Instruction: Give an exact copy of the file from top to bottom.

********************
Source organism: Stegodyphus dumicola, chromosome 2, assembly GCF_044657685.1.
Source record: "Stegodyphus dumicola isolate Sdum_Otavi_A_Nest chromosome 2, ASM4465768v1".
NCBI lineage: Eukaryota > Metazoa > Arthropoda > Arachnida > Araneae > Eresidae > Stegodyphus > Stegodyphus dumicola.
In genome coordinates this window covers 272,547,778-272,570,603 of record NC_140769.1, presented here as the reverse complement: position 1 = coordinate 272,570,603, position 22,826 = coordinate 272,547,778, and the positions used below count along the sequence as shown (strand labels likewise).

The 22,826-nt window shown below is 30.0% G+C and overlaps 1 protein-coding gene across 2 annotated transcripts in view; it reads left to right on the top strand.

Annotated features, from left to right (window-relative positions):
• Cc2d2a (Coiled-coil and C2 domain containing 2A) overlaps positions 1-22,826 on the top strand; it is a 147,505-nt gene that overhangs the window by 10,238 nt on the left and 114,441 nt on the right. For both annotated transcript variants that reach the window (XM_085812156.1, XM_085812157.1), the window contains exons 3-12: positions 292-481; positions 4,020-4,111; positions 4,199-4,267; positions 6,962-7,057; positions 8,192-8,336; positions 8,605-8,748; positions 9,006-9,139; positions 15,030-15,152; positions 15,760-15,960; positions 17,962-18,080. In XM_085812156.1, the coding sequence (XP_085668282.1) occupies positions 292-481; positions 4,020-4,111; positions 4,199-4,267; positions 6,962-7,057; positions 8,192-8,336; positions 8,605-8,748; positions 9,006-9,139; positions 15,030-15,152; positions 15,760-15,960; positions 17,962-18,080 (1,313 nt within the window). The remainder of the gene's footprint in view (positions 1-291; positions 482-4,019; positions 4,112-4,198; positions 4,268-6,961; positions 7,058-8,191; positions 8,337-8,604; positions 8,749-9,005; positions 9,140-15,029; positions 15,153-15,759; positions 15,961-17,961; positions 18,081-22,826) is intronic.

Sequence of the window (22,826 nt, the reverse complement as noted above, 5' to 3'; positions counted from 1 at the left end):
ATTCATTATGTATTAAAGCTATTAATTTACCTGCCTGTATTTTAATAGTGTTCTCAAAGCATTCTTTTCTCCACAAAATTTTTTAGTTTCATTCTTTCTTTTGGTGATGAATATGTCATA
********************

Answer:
Source organism: Stegodyphus dumicola, chromosome 2, assembly GCF_044657685.1.
Source record: "Stegodyphus dumicola isolate Sdum_Otavi_A_Nest chromosome 2, ASM4465768v1".
NCBI lineage: Eukaryota > Metazoa > Arthropoda > Arachnida > Araneae > Eresidae > Stegodyphus > Stegodyphus dumicola.
In genome coordinates this window covers 272,547,778-272,570,603 of record NC_140769.1, presented here as the reverse complement: position 1 = coordinate 272,570,603, position 22,826 = coordinate 272,547,778, and the positions used below count along the sequence as shown (strand labels likewise).

The 22,826-nt window shown below is 30.0% G+C and overlaps 1 protein-coding gene across 2 annotated transcripts in view; it reads left to right on the top strand.

Annotated features, from left to right (window-relative positions):
• Cc2d2a (Coiled-coil and C2 domain containing 2A) overlaps positions 1-22,826 on the top strand; it is a 147,505-nt gene that overhangs the window by 10,238 nt on the left and 114,441 nt on the right. For both annotated transcript variants that reach the window (XM_085812156.1, XM_085812157.1), the window contains exons 3-12: positions 292-481; positions 4,020-4,111; positions 4,199-4,267; positions 6,962-7,057; positions 8,192-8,336; positions 8,605-8,748; positions 9,006-9,139; positions 15,030-15,152; positions 15,760-15,960; positions 17,962-18,080. In XM_085812156.1, the coding sequence (XP_085668282.1) occupies positions 292-481; positions 4,020-4,111; positions 4,199-4,267; positions 6,962-7,057; positions 8,192-8,336; positions 8,605-8,748; positions 9,006-9,139; positions 15,030-15,152; positions 15,760-15,960; positions 17,962-18,080 (1,313 nt within the window). The remainder of the gene's footprint in view (positions 1-291; positions 482-4,019; positions 4,112-4,198; positions 4,268-6,961; positions 7,058-8,191; positions 8,337-8,604; positions 8,749-9,005; positions 9,140-15,029; positions 15,153-15,759; positions 15,961-17,961; positions 18,081-22,826) is intronic.

Sequence of the window (22,826 nt, the reverse complement as noted above, 5' to 3'; positions counted from 1 at the left end):
ATTCATTATGTATTAAAGCTATTAATTTACCTGCCTGTATTTTAATAGTGTTCTCAAAGCATTCTTTTCTCCACAAAATTTTTTAGTTTCATTCTTTCTTTTGGTGATGAATATGTCATA